Williamsburg residential prices up 174% since 2004

TRD New York /
Dec.December 28, 2012 11:00 AM

Brooklyn’s gentrified and gentrifying neighborhoods have experienced price-per-square-foot gains, according to PropertyShark’s blog. Between 2004 to 2012, three neighborhoods in particular — Williamsburg, Prospect Lefferts Gardens and Gowanus — have had the most significant growth on a price-per-square-foot basis.

In Williamsburg, residential prices have soared to $736 per square foot from $269 in 2004 — a whopping 174 percent increase. In Prospect Lefferts Gardens, prices increased 63 percent to $382 a square foot, up from $235 eight years earlier. In Gowanus, prices rose 52 percent during the same period to $668 per square foot, up from $439.

Elsewhere in the borough though, prices have fallen. Cypress Hills has seen the greatest percentage decline since 2004: 30 percent. In 2012, prices there averaged $147 per square foot, down from $290 square foot. East Flatbush and Flatbush also posted declines.

Between 2004 and 2012, prices remained relatively stable in neighborhoods such as Red Hook and Windsor Terrace, [PropertyShark]Zachary Kussin

Related Articles

Brokerage firms are strategizing ways to make up losses after the cost of application fees was capped at $20. (Credit: iStock)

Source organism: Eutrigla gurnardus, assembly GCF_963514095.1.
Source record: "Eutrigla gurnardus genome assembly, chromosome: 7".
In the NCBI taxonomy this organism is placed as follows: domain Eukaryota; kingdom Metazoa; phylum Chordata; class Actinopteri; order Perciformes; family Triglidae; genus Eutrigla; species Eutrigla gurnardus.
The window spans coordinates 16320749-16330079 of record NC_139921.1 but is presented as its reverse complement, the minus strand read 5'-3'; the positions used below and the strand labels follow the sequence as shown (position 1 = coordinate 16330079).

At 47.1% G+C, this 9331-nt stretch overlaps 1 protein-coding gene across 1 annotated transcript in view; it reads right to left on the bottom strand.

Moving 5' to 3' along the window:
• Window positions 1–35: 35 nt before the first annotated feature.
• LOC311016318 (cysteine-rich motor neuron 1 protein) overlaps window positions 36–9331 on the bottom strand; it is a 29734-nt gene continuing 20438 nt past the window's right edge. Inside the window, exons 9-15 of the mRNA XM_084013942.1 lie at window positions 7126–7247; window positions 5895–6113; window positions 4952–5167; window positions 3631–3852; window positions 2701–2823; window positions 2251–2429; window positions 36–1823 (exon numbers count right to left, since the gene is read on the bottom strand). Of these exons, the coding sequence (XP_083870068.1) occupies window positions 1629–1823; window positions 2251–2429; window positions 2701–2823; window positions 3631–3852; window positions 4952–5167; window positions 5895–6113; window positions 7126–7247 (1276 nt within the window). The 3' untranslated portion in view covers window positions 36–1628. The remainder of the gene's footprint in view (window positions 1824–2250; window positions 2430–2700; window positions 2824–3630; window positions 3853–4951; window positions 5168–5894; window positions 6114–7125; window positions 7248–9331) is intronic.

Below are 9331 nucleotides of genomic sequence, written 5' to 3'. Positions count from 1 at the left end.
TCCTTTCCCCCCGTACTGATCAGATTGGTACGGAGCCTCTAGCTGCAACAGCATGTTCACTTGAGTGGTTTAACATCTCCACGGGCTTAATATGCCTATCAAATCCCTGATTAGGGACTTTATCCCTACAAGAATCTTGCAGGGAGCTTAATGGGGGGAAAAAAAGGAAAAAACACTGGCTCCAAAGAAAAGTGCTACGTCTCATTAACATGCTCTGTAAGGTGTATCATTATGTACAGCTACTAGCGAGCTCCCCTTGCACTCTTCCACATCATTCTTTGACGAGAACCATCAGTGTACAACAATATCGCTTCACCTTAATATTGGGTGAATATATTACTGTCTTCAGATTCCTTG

Brokerages on rental application fee cap: “It hurts”

Alex Rodriguez (Photos by Guerin Blask)

A-Rod is coming for NYC and SoFla real estate

There will be 70 agents based at the new office (Credit: iStock)

Compass opens Long Island City office as new-development sales surge

The Daily Digest - Tuesday

New life for Toys “R” Us, Masa Son is “embarrassed” with the Vision Fund: Daily digest

Nooklyn CEO Harley Courts (Credit: iStock)

Brokerage slashes agent commissions, delays payments after rent law change

The Daily Digest - Tuesday

NYC apartment prices hit 4-year low, Pacific Park developers reveal new plans: Daily digest

LeBron wanted it and California’s governor signed it. What the college athlete compensation law means to real estate

Racial inequality in homeownership across US is sharpest in New York: report